Jon: Thanks for writing such a moving story. Your comments will be missed. Like everyone else who wrote, I had a mentor, but it was not always a soothing note of encouragement.
I was a highschool punk, but my older brother got me a job interview for an apprenticeship. When I began working, I still had many punky attitudes until one day my brother walked over to my bench. He was an ex-marine and proceeded to rip me up one side and down the other with a tenacity that would make a drill sargeant proud. Mostly it was about my attitude on the job, but he also demanded to know where was my pride in craftsmanship. Just like the teacher who flunked you, Jon, it was an incredible wakeup call. I remember him telling me how I was no longer just representing myself, but now also represented him and the whole tool & die industry.
Ever since I have tried to carry myself in a manner that will reflect postively on my family, my coworkers and my trade. I think of my late brother every day and just how much I owe him. He did not live long enough to retire so I head into my retirement in 9 days with mixed emotions. How have I been so lucky while he was so starcrossed?
We have some things in common. I am also about to retire after 41 years as an engineer. I also have been married for 43 years. 1970 was a good year. I wish you well in all your future endeavors.
I am excited about my retirement and at the same time scared. It is a big change and I wonder how well I will adapt. I have worked for 5 companies in 5 different industries. No plans to return to work, even part time, unless I get bored.
Since the subject is mentors, I think it's fair to bring up Jon's pioneering construction of the Mark-8 Minicomputer (now on display at the Smithsonian Institition), which inspired countless engineers and computer enthusiasts of the time. Read about it here:
Best of luck, Jon. Although I never had the good fortune to work directly for you, I always knew of your tremendous reputation around our company. You yourself were a mentor to many. Enjoy your retirement!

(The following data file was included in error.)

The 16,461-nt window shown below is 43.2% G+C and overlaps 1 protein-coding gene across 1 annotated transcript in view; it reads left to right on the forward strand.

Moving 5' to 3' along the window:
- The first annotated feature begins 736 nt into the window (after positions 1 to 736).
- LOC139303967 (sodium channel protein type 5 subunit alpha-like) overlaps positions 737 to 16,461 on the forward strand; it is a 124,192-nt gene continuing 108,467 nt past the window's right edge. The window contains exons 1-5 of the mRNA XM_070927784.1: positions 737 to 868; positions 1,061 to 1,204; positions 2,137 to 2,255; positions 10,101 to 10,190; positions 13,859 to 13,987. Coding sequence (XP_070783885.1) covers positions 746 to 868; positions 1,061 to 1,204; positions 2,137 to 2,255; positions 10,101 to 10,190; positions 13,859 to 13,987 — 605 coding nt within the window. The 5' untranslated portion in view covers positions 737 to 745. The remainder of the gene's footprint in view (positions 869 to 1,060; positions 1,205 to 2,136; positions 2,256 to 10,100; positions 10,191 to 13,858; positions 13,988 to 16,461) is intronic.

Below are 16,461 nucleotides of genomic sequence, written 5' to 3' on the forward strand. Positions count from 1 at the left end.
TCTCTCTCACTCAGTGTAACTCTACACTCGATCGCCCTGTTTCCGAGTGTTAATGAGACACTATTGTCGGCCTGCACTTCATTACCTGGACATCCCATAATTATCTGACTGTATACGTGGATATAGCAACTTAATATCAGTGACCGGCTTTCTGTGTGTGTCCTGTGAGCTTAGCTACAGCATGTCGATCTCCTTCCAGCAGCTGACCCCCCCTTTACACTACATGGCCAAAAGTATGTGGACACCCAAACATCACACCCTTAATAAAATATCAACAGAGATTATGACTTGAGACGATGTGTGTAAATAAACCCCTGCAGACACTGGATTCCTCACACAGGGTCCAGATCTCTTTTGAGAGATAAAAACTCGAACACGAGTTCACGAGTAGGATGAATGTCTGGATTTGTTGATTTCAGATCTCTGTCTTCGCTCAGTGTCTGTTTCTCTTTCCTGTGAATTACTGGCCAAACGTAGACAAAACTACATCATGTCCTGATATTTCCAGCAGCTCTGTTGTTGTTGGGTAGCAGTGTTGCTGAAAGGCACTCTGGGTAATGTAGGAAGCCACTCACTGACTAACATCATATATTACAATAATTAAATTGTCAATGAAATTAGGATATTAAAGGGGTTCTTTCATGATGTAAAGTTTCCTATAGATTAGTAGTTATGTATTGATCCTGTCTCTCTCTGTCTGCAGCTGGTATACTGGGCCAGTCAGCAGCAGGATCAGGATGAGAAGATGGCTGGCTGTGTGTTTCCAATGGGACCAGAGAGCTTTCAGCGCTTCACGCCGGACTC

I just went to my mentor's funeral last week - Larry Dews 1942-2013 - he was only 71. In 1978 when I was 13 I worked for him in a Clock shop. I was 15 when my dad died and Larry became a mentor to me over the years.
He worked as a chemical engineer for many many years and had a business on the side fixing clocks. As a kid I was clumsy and foolish and probably cost him more money than I ever helped him make - but he made a point of saying to me "Jack , you can do Anything!" And I believed him because HE had such strong faith in me. And I did some amazing things back then that I'm not sure I'd tackle now.
A few years ago I read a devotional that talked about mentors and realized I had never properly thnaked him as an adult- so I searched him out and had a grand visit and talked of old times. I was shocked to hear of his passing, but glad I had taken the time to say "Thanks" for his care and kindness.
At his funeral his entire career as an Engineer was summed up in one sentence....because his mentorship and care for others around him was what people talked about. His availability and willingness to share, encourage, teach and explain to those around him regardless of their position or social staus - THAT is what people talked about and THAT to me was the mark of GREAT man and a great Engineer. While he may have had a patent or two , his greatest contribution to the world was passing on his engineering passion to another generation of engineers.
I should tell Ms. Maurine Failey, my 10th-grade geometry teacher, how much I appreciate her giving me a failing grade in geometry. It was a wake-up-call. I took geometry during summer school, studied hard, and aced the NY Regents exam. That summer-school experience gave me new respect for math and its importance. If I had squeaked through Ms. Failey's class, my career would have taken a different and not-so-good path. Thanks, Mrs. F.
Engineers at Fuel Cell Energy have found a way to take advantage of a side reaction, unique to their carbonate fuel cell that has nothing to do with energy production, as a potential, cost-effective solution to capturing carbon from fossil fuel power plants.
To get to a trillion sensors in the IoT that we all look forward to, there are many challenges to commercialization that still remain, including interoperability, the lack of standards, and the issue of security, to name a few.
This is part one of an article discussing the University of Washington’s nationally ranked FSAE electric car (eCar) and combustible car (cCar). Stay tuned for part two, tomorrow, which will discuss the four unique PCBs used in both the eCar and cCars.
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